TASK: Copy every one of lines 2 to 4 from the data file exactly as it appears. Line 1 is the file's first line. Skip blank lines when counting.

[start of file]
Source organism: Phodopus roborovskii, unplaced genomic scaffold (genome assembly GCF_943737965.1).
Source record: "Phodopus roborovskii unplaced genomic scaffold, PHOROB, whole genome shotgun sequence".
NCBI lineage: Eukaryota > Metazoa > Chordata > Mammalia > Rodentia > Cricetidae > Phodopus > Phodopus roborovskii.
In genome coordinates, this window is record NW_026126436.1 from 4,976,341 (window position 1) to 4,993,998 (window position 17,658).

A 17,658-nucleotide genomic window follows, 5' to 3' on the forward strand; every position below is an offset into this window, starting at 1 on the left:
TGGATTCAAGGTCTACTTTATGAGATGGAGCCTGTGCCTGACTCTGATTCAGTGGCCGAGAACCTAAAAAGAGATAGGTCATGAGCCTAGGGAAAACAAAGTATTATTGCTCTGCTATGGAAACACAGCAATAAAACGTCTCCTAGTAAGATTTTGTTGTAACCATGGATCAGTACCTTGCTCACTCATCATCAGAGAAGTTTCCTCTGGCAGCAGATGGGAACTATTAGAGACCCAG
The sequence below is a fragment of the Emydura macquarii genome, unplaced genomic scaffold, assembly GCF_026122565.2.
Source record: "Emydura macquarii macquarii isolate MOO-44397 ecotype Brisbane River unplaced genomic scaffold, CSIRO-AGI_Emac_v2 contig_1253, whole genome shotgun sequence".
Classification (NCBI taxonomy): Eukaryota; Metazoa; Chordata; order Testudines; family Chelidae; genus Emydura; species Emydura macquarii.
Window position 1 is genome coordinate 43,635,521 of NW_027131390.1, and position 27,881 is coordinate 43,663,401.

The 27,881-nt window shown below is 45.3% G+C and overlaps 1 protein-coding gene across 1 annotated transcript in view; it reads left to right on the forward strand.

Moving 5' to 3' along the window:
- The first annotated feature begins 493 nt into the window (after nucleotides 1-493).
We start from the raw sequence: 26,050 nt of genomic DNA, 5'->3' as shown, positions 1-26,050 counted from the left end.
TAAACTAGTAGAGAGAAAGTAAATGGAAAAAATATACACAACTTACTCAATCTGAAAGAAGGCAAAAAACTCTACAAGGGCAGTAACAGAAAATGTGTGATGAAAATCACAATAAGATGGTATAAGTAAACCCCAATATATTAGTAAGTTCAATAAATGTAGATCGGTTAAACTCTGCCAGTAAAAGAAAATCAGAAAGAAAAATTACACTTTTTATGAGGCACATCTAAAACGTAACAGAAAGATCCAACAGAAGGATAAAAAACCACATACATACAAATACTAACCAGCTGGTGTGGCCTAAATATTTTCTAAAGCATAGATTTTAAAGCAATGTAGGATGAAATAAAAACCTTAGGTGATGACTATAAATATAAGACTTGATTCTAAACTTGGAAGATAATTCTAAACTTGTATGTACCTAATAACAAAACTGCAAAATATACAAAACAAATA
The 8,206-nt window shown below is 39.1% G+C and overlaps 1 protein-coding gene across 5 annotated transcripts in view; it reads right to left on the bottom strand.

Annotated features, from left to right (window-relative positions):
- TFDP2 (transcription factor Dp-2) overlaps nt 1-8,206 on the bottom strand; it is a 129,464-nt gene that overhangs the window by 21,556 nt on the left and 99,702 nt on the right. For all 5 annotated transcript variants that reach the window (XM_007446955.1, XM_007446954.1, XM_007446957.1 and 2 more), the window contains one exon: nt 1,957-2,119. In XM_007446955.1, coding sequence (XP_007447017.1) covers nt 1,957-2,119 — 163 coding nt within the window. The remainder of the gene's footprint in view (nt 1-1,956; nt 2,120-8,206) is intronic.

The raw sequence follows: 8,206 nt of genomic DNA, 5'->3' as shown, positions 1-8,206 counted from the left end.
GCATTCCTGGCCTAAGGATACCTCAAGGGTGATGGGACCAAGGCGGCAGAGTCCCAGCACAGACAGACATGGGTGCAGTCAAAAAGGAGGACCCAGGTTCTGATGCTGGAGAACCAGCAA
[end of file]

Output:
Source record: "Phodopus roborovskii unplaced genomic scaffold, PHOROB, whole genome shotgun sequence".
NCBI lineage: Eukaryota > Metazoa > Chordata > Mammalia > Rodentia > Cricetidae > Phodopus > Phodopus roborovskii.
In genome coordinates, this window is record NW_026126436.1 from 4,976,341 (window position 1) to 4,993,998 (window position 17,658).